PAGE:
What could possibly be the problem with chasing your dreams?
It’s Sunday evening – the thought of Monday hangs in the air like a death-sentence. No matter how you spent it, the entire weekend feels wasted. What’s the solution?
I spend every Sunday afternoon sat at my shiny new planner with my highlighters in hand, scheduling the upcoming week. The enormous new set of highlighters I own is an unexpected side-effect of living with 5 girls for the last 6 months. Colour coding my pretty new planner is almost my most effeminate passtime, second only to wearing my housemates dresses and makeup when they’re at work (shh, don’t tell them).
Much like cross-dressing, this planner has left me both satisfied and confused. Let me explain.
About a month ago, I was given a new planner. This was not just anyplanner – this was a Passion Planner.
The selling point of the Passion Planner is that it encourages you to structure your time around achieving your dreams. You map out your goals as a sub-series of achievable goals, then you work towards them; blood, sweat, tears and highlighter pens. A lotof highlighter pens. By the time I’ve planned the week, the page looks more like a remembered LSD trip rather than a time-efficient schedule.
I was so excited to turn into a ‘Planner Person’, I awaited my transformation from a mere mortal, hitting the snooze button every morning, to the kind of person who arrives at work early, drinks decaf and does 30 sit-ups before breakfast.
What’s the catch? What could possibly be the problem with chasing your dreams?
The problem is that it feeds the voice.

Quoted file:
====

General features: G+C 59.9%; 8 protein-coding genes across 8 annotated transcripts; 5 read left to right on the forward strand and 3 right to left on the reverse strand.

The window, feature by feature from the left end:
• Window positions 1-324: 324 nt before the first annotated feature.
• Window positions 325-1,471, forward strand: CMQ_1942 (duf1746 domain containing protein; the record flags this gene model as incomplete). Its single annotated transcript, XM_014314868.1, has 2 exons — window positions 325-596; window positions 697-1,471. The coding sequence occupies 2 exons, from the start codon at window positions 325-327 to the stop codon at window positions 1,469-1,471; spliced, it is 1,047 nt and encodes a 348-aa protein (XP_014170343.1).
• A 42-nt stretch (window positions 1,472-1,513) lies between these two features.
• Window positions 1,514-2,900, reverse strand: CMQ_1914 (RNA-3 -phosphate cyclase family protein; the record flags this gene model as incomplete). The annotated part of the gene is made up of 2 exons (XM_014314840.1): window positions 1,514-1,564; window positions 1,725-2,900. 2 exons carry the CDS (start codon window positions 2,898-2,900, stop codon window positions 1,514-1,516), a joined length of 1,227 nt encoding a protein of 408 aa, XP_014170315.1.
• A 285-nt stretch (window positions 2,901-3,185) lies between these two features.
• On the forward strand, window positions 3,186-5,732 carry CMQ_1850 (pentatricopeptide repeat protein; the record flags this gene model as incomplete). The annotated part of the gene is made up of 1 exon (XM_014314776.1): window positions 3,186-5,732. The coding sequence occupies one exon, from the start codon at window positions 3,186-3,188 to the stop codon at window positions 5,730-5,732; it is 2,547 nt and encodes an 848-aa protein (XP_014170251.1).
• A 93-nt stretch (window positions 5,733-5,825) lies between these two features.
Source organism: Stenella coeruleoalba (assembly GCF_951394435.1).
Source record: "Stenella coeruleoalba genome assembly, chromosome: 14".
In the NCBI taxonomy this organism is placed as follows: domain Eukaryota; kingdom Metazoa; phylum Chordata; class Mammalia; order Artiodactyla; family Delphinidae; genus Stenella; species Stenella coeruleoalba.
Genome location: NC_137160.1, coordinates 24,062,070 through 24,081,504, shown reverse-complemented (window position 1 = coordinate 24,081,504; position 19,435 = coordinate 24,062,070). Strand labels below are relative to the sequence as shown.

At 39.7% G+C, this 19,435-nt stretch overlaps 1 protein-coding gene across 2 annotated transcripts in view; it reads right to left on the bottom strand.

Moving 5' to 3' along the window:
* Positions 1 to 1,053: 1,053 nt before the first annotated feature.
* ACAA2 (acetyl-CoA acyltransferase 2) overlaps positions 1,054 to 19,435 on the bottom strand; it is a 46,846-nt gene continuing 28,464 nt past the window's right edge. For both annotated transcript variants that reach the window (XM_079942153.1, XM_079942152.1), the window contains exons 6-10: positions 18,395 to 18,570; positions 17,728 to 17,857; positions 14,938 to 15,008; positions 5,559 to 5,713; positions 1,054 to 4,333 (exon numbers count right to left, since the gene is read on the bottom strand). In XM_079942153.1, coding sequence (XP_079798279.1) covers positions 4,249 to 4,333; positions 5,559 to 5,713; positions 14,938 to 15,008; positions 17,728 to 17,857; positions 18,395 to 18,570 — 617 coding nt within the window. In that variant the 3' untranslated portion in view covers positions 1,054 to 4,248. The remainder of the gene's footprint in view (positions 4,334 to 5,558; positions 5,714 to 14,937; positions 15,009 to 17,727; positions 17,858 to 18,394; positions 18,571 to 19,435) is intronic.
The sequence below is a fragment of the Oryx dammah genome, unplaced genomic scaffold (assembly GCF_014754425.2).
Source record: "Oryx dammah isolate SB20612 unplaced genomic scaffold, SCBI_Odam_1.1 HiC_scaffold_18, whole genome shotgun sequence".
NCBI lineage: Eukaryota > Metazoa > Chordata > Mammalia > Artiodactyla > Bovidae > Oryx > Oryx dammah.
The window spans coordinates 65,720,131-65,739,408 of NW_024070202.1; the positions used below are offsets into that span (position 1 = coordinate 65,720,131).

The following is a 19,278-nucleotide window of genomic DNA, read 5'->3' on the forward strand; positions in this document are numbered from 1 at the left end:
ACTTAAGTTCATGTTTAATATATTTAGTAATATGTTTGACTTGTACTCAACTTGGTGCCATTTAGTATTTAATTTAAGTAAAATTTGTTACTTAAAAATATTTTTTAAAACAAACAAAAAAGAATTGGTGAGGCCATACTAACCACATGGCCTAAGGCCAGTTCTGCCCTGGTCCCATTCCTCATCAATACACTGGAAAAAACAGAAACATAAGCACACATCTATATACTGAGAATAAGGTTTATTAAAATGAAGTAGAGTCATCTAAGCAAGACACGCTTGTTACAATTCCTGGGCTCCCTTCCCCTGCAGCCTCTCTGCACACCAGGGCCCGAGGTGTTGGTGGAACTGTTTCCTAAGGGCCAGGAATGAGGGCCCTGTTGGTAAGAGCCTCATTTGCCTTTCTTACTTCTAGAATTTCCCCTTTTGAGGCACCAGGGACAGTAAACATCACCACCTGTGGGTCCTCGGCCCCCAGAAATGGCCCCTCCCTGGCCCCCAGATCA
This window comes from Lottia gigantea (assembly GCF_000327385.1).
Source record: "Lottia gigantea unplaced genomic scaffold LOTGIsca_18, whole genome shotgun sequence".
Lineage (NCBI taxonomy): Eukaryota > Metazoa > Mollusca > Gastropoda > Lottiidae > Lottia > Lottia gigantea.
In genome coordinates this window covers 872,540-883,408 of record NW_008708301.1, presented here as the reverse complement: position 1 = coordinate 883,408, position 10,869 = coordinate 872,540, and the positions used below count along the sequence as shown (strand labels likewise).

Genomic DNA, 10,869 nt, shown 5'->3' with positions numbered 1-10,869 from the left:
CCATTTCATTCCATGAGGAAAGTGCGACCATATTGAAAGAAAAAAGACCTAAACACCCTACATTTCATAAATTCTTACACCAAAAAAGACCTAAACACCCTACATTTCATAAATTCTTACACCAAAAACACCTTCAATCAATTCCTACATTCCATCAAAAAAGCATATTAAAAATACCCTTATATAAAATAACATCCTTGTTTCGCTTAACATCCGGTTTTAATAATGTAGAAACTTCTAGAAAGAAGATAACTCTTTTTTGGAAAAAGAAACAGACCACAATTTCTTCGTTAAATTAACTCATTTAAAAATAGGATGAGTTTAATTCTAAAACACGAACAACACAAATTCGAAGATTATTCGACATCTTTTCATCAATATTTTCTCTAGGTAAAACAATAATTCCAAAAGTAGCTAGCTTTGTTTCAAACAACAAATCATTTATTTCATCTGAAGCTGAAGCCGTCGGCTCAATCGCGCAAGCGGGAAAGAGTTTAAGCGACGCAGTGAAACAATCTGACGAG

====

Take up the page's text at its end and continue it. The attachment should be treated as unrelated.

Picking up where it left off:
The voice that reminds you that you’re single. The voice that reminds you never did that online Spanish course. The voice that reminds you that you didn’t get a summer internship so now you’ll be unemployed forever.
This is where the Passion Planner comes in. Feed the voice with highlighters. 6AM jog, highlighted in green. 7PM Spanish lesson in orange. 9PM date on Friday in pink. I’m being productive. I’m chasing my dreams. It feels good. Feeding the voice with good intentions silences it. Temporarily.
For the whole month, you stick to your plans; your Spanish is bueno and you’ve been texting the pretty girl from Tinder. What happens now?
The voice starts up again. And no, I don’t mean the one on TV with Tom Jones in the big red chair.
It felt so good to silence the voice for a month – and because of that, the voice is back. And with bigger demands. Like babysitting a spoilt child, giving in to their whining just encourages more whining. More goals to set. More dreams to chase. By indulging its demands, the voice has found a method to make you listen to its demands, and that method is the Passion Planner.
There’s nothing wrong with self-improvement. If you want to learn the guitar, go for it. If you want to train for a marathon, good luck and enjoy the blisters. However, if you bought a 12-pack of highlighters and a new planner and find yourself scheduling early morning jogs to prove a point to yourself, the voice isn’t going to get any quieter.